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Akihito Fujii, Flickr // CC BY-SA 2.0
Akihito Fujii, Flickr // CC BY-SA 2.0

8 Tips for Scooping and Storing Ice Cream

Akihito Fujii, Flickr // CC BY-SA 2.0
Akihito Fujii, Flickr // CC BY-SA 2.0

While getting any scoop of ice cream from container to eating vessel relatively intact is a triumph in its own right, there are simple tricks you can do to ensure maximum deliciousness. Neal Gottlieb, founder of Three Twins Ice Cream, should know; since 2005, he’s been building a name for his brand, which is innovating the organic ice cream trade with its homegrown approach and a host of deliciously unique flavors (think banana nut confetti, lemon cookie, and cardamom). Gottlieb shared a handful of tips on how to get the most out of your next carton.

1. GET WET.

To get the best scoop, “Wet the ice cream scooper with room temperature water,” suggests Gottlieb. “This keeps the ice cream from sticking to the scooper and allows for a nice smooth, gliding scoop.”

2. LEFTIES AND RIGHTIES SHOULD SCOOP DIFFERENTLY.

“Right-handers should scoop clockwise from the edge of the container,” advises Gottlieb. “Left-handers should scoop counter-clockwise from the edge of the container.”

3. START AT THE EDGE.

“Ice cream softens from the outside to the inside, so the best place to start scooping is from the edges,” explains Gottlieb, who also cautions that you “always want to avoid having the melted ice cream on the outside fall onto the still frozen ice cream in the middle.”

4. CHUNKY FLAVORS ARE HARDER TO SCOOP.

It’s a fact, according to Gottlieb: “Any ice cream that has chunks will stay frozen longer and is more difficult to scoop.” Which doesn’t mean that you shouldn’t try!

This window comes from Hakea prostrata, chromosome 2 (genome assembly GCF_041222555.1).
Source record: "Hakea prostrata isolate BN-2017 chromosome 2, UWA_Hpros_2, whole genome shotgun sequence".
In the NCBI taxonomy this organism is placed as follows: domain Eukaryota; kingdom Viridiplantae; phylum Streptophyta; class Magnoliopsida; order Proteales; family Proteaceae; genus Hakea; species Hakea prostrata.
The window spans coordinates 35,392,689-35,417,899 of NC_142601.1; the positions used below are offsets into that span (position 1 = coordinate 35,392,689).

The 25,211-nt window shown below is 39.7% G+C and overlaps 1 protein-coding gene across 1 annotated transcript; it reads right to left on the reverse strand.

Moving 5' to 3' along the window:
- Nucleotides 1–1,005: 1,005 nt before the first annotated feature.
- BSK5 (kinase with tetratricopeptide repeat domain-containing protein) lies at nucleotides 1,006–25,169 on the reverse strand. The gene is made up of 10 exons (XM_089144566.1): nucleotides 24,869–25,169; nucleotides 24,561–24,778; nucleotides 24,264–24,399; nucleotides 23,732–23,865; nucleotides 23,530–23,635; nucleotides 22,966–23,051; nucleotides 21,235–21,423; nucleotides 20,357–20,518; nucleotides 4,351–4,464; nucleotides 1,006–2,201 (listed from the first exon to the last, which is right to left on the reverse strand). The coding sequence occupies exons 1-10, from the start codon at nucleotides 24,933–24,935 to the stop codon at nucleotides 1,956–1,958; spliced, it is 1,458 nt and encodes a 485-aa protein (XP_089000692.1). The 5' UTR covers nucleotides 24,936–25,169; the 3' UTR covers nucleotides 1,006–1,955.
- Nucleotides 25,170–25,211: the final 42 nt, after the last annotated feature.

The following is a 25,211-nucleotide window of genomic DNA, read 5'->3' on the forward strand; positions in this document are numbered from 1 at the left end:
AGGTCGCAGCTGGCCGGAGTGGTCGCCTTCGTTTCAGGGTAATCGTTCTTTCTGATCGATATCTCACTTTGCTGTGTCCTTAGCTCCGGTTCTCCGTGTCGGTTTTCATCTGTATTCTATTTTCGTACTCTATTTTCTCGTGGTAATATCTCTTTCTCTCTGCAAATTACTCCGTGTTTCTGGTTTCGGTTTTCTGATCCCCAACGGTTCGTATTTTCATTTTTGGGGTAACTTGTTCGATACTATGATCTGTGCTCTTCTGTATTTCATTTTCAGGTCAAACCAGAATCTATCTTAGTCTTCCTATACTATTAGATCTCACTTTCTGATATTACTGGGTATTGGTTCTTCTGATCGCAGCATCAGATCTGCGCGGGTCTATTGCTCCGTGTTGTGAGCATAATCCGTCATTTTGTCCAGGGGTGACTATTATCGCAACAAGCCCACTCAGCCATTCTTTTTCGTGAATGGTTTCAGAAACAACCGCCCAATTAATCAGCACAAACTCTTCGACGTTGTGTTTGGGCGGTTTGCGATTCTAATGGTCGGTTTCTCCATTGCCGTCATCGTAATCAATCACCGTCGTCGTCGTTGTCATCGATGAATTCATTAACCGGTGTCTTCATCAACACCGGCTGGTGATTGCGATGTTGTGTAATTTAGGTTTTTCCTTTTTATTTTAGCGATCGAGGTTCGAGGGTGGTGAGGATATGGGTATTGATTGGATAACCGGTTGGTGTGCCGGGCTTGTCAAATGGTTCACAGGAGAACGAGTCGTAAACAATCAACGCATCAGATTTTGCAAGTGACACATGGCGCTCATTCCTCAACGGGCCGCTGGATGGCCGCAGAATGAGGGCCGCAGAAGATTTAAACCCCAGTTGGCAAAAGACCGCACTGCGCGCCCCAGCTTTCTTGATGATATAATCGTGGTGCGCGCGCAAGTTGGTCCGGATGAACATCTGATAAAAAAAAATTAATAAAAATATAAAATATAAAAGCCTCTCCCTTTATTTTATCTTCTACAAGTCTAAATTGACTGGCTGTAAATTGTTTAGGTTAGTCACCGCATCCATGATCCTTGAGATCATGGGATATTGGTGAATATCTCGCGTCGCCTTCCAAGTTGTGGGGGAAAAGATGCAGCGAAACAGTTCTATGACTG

5. GELATO HAS ITS OWN RULES.

Though the terms “ice cream” and “gelato” are sometimes used interchangeably, they’re not the same thing. And as such, “gelato has a different scooping path,” says Gottlieb. “We recommend scooping in a straight line (not circular motion).”

6. FLIP YOUR PINT TO KEEP IT FRESH.

Even the most seasoned scooper could run into problems if he or she isn’t following the best practices for ice cream storage. And Gottlieb has got some advice in that department, too. “Though there’s not a whole lot that can be done to save a pint of ice cream after the ice crystals form, it is easy to tackle the problem before it starts,” he says. “The easiest way to avoid this is by not letting the ice cream melt in the first place, as freezer burn occurs when melted ice cream refreezes and oxygen gets into the pint. So, basically what we are saying is that you should just finish off your pint of ice cream in one sitting (no shame).” If that suggestion goes against all of your diet rules, the next best option is “flipping the pint over in the freezer, that way the melted ice cream will drip onto the lid and refreezing can be avoided.”

7. SHOOT FOR EIGHT BELOW.

This one’s easy enough: “The ideal temperature to store ice cream is –8 degrees,” states Gottlieb.

8. IGNORE THE DOOR.

Sure, shoving a container of ice cream back into the freezer door might be the easiest option, but Gottlieb says that’s a “big no-no.” Instead, he suggests storing “ice cream at the back of the freezer. Because temperature varies so wildly, the back of the freezer is the ideal spot for your sweet treat.”